If you build it, they will come…right? Part I
With a shiny new Sales Lead Tracking app under their belt, the team is pretty pumped. And rightfully so. Seeing all ones hard work finally materialize into an app can give even the grumpiest of cats something to smile about. As product owner, you are convinced the project’s sponsors will recognize the superb work and quickly approve your funding request for the next round of features. After all, there are always more and better features to be had.
Enterprise Mobile Pit Falls
But you soon realize this isn’t as easy as you thought. During the meeting, one of the sponsors says, “The app looks great, but I just don’t see it in the numbers. One of the key business drivers of this app was to increase the total number of leads captured, and as a result increase sales, but both numbers look flat for the past few months.” More bluntly put—show us the money.
You try to figure out why the numbers aren’t reflecting the level of excitement. You assemble the team to understand the disconnect (and if you read my article on the subject, you would know where to start). Looking at the analytics reports, the mystery begins to unravel. In the 90 days that the app has been available in the enterprise app store, only 50% of your target employees have downloaded it. Even more frightening is that of the 50%, only 35% have ventured beyond the login page and, of that, only 10% have fully explored the app! You get the picture. It turns out, one of the biggest reasons an app fails to meet its business objectives is—you guessed it—adoption (or lack thereof).
Adoption entails much more than just counting the number of app downloads or the number of users who have launched the app. Rather, think of adoption as the repeated use of an app in a way that not only provides value for its users but also helps the organization achieve its business goals. Getting users to download an app is a challenge that can be tackled through marketing efforts, but getting them to engage with an app is a whole different story. In this two part blog post series, we’ll explore some of the reasons why user adoption for enterprise apps could be suffering.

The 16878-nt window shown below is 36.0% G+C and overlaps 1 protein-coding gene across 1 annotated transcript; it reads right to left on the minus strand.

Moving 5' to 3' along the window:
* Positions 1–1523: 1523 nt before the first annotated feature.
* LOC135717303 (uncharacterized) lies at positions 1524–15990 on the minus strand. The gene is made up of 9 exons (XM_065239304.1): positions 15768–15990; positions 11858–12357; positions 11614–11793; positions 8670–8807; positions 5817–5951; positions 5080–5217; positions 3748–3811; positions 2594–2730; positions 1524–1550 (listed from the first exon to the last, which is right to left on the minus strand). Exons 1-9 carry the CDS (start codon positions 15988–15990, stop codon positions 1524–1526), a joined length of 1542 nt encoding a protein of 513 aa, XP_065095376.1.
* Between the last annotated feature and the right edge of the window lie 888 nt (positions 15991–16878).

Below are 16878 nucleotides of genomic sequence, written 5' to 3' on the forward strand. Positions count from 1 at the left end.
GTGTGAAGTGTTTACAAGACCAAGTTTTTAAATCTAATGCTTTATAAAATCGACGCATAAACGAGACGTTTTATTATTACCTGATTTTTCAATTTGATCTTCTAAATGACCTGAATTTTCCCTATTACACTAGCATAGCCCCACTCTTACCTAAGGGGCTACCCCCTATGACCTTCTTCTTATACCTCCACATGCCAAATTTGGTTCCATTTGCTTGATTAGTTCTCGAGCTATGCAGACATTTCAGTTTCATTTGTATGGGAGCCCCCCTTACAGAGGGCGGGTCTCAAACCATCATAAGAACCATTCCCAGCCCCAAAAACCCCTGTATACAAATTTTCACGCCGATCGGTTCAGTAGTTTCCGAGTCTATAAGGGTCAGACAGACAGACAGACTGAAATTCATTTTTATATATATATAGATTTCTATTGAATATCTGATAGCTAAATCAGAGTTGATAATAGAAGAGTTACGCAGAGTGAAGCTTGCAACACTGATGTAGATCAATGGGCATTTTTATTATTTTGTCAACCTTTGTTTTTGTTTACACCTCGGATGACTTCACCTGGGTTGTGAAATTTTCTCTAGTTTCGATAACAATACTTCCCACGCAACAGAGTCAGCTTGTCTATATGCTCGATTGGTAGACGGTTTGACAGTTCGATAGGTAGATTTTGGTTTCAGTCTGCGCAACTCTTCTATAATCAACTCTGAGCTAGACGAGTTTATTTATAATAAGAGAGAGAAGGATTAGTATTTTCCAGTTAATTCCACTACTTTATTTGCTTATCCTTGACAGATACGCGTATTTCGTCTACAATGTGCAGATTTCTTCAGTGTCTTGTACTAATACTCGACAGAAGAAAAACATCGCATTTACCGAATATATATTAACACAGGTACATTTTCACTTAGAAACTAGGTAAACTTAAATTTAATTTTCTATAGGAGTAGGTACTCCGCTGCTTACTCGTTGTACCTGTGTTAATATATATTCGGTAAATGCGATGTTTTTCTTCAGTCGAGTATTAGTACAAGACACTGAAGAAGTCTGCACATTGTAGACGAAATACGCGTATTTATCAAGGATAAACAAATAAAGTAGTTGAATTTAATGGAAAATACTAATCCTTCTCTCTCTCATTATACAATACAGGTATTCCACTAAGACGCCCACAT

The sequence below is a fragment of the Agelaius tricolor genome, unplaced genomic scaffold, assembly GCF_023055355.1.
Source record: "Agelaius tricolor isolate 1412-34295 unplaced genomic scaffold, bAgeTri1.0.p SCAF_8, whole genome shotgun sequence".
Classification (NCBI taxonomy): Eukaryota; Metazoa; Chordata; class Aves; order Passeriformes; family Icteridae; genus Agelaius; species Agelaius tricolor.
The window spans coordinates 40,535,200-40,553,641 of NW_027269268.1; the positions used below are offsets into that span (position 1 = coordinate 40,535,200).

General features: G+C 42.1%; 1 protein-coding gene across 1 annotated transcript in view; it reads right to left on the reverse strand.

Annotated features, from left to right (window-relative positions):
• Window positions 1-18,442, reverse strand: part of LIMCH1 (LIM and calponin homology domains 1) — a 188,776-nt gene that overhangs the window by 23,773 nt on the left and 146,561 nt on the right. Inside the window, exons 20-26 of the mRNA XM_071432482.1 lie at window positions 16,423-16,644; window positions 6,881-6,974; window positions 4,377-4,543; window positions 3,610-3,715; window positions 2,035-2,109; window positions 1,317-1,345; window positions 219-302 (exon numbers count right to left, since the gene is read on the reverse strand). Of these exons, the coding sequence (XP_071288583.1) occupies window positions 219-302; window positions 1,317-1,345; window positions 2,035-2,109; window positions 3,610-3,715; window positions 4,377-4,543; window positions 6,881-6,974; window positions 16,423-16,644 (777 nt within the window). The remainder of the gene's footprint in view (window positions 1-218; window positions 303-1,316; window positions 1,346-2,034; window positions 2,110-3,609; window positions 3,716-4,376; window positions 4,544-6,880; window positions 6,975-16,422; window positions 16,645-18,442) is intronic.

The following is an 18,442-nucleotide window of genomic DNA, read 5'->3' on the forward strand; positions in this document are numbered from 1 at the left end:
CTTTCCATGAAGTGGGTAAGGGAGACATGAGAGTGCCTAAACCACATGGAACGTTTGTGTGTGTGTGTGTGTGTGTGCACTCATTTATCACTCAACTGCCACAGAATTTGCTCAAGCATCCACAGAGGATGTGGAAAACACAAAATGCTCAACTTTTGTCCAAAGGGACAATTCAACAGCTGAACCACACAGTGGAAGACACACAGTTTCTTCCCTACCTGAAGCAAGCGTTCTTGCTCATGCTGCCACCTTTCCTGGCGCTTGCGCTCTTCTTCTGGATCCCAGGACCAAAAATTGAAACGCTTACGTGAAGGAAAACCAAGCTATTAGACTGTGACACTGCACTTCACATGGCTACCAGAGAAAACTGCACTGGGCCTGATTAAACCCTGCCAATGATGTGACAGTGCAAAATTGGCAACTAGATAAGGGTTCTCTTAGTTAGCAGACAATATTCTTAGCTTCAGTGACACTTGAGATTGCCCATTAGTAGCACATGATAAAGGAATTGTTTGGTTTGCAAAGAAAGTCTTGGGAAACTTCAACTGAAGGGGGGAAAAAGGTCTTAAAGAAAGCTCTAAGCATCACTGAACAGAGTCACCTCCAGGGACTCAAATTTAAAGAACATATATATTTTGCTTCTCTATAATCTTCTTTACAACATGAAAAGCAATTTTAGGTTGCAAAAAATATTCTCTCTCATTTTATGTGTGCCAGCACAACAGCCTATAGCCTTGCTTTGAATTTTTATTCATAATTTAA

- User Experience – The quality of an app’s user experience can have a huge impact on adoption rate. A poorly designed app that lacks a touch-friendly UI, visual spacing, consistent use of fonts and colors, and an intuitive navigation-flow can push users to look for alternatives. Just because an app is internal-facing doesn’t mean it should be bland and boring. Organizations need to build apps that deliver rich experiences, a consistent look and feel, and an attention to detail that will boost user-engagement. And let’s not forget that user experience isn’t just about slick transparencies and hamburger menus; it also encompasses the app’s performance. Building well-architected apps that are free of any major defects will ensure users stick around long after the honeymoon period.
- Everything but the Kitchen Sink – Building mobile apps to replicate the functionality of an enterprise application is another common mistake that can negatively impact adoption. Organizations that create a “one-stop-shop” app (a paradigm widely used for desktop applications) suffer for it as a result. Because mobile is different. Cramping features into an app makes it complex to build, and even more complex to learn. This steep learning curve will deter employees from adopting the app. And with constantly looming deadlines, learning a new app isn’t necessarily at the top of an employee’s to-do list. Similar to companies like Facebook, Google, Dropbox, and Foursquare that are breaking-up their apps into smaller, single-purpose apps, organizations should focus on building simple apps with focused functionality that addresses the core needs of its users.
Stay tuned as we explore some additional adoption pitfalls in my next post.